In this study, we employed a PM-camouflaged poly(d,l-lactide-co-glycolide) (PLGA) nanocarrier to deliver ICG, obtaining a composite termed PINPs@PM (Fig. 1). The effect of X-ray irradiation on the antitumor activity of PINPs@PM in the presence of near-infrared irradiation (NIR) in vitro and in vivo was evaluated. The combined strategy using irradiation pretreatment and cell membrane camouflage is efficient for delivering drugs to tumors and thus has wide prospects in tumor diagnosis and therapy.

Fig. 1

Diagrammatic drawing depicting the preparation and evaluation of PINPs@PM

Results and discussion

Preparation and characterization of PINPs@PM

The ICG-loaded PLGA nanoparticles fabricated using a double emulsion method were termed PINPs (Fig. 1). The encapsulation efficiency of ICG was 60.6%, calculated by ultraviolet spectrophotometry as we recently described [16]. PINPs were spherical with a good dispersion ability (Additional file 1). After decoration with a PM, the nanoparticles became PINPs@PM which exhibited white halos by transmission electron microscopy (TEM, Fig. 2a). Sodium dodecyl sulfate–polyacrylamide gel electrophoresis (SDS-PAGE) confirmed the successful coating of PM (Fig. 2b) [17]. BCA assay indicated that the average coating efficiency of PM on PINPs was 57.3%. The zeta potential determination revealed that the PM camouflage increased the surface charge of the PINPs (averagely − 31 mV) to approximately − 20 mV, which was similar to the charge of free platelets (Fig. 2c). The hydrodynamic diameter of the PINPs@PM (Size = 255 nm, PDI = 0.143) measured by dynamic laser scattering (DLS) was slightly larger than that of the PINPs (Fig. 2d, Size = 219 nm, PDI = 0.118), which was consistent with the influence of red blood cell membrane cloaking on PLGA nanoparticles encapsulating perfluorocarbons [18].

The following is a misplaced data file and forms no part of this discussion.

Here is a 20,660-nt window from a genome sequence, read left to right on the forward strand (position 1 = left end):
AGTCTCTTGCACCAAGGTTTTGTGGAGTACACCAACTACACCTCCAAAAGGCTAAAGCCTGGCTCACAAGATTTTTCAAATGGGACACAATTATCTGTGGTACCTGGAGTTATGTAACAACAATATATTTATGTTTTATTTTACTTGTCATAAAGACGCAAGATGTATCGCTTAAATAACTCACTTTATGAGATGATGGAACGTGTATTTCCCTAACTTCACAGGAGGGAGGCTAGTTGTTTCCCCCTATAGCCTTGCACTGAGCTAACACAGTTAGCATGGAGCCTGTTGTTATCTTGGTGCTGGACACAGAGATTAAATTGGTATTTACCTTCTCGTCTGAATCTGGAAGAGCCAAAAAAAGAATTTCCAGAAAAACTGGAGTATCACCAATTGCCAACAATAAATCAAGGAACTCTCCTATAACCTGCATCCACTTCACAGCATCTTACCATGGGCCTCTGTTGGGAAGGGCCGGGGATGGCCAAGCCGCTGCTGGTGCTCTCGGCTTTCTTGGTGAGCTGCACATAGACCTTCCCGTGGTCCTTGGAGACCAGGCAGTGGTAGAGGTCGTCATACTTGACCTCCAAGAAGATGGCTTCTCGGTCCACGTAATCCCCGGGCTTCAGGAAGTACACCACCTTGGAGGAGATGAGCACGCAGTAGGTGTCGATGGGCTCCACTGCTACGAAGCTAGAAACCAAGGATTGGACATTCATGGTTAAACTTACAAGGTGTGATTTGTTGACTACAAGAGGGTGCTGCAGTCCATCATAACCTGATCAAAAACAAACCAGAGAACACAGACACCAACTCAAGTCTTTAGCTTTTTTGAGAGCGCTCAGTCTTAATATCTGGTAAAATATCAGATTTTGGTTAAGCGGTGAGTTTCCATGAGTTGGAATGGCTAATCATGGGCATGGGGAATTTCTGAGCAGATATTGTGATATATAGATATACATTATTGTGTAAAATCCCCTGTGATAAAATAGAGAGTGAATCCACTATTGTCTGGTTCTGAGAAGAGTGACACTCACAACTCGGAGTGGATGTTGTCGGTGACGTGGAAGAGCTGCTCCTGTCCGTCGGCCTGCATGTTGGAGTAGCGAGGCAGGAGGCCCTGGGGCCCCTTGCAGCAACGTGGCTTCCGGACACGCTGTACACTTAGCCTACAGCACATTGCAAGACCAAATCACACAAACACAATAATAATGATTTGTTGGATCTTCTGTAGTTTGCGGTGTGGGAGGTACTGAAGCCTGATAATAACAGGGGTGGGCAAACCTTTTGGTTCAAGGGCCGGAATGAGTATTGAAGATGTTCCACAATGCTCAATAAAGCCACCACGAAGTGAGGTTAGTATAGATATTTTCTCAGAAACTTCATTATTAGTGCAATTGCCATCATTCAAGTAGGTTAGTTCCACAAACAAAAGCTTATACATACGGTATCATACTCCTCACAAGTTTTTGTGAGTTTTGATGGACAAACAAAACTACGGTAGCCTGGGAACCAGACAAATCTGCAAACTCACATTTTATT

Fig. 2

Characterization of PINPs@PM. a TEM image of PINPs@PM. The scale is 200 nm. b SDS-PAGE analysis. The PM protein (20 μg) was resolved by 10% SDS-PAGE. c Surface charge determination. The results are shown as the mean ± SD. d DLS detection of the hydrodynamic diameters